Reduction of Measurement Error due to Survey Length: Evaluation of the Split Questionnaire Design Approach

Andy Peytchev, Emilia Peytcheva


Long survey instruments can be taxing to respondents, which may result in greater measurement error. There is little empirical evidence on the relationship between length and measurement error, possibly leading to longer surveys than desirable. At least equally important is the need for methods to reduce survey length while meeting the survey’s objectives. This study tests the ability to reduce measurement error related to survey length through split questionnaire design, in which the survey is modularized and respondents are randomly assigned to receive subsets of the survey modules. The omitted questions are then multiply imputed for all respondents. The imputation variance, however, may overwhelm any benefits to survey estimates from the reduction of survey length. We use an experimental design to further evaluate the effect of survey length on measurement error and to examine the degree to which a split questionnaire design can yield estimates with less measurement error. We found strong evidence for greater measurement error when the questions were asked late in the survey. We also found that a split questionnaire design retained lower measurement error without compromising total error from the additional imputation variance. This is the first study with an experimental design used to evaluate split questionnaire design, demonstrating substantial benefits in reduction of measurement error. Future experimental designs are needed to empirically evaluate the approach’s ability to reduce nonresponse bias.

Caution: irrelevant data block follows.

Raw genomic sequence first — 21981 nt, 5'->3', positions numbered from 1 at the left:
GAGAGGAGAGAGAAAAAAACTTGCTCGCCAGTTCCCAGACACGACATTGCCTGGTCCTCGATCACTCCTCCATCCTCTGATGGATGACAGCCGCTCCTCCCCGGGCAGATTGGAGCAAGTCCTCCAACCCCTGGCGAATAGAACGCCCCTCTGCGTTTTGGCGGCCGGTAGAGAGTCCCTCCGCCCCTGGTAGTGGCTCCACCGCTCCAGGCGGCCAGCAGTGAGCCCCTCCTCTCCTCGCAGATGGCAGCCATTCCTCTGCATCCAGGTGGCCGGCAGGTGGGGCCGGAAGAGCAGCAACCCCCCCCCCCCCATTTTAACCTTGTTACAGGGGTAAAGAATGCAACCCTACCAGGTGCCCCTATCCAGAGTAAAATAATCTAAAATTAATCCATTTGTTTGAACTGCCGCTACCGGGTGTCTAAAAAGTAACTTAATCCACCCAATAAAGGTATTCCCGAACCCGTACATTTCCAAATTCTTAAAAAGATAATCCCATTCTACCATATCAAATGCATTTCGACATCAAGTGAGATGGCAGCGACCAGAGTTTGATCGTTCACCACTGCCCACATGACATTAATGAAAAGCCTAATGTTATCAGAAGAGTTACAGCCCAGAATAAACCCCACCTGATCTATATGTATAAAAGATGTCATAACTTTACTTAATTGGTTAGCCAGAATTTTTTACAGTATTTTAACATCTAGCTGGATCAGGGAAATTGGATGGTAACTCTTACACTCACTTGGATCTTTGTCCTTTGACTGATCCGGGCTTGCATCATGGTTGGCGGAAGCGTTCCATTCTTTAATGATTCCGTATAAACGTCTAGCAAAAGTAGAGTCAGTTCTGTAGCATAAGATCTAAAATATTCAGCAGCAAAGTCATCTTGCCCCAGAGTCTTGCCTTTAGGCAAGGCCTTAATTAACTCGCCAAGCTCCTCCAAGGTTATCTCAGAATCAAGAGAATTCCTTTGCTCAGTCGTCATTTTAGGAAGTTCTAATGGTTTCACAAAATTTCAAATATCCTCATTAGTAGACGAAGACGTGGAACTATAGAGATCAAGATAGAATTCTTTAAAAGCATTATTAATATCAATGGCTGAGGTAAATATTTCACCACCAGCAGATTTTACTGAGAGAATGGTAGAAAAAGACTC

Split Questionnaire Design, Matrix Sampling, Survey Length, Measurement Error, Multiple Imputation

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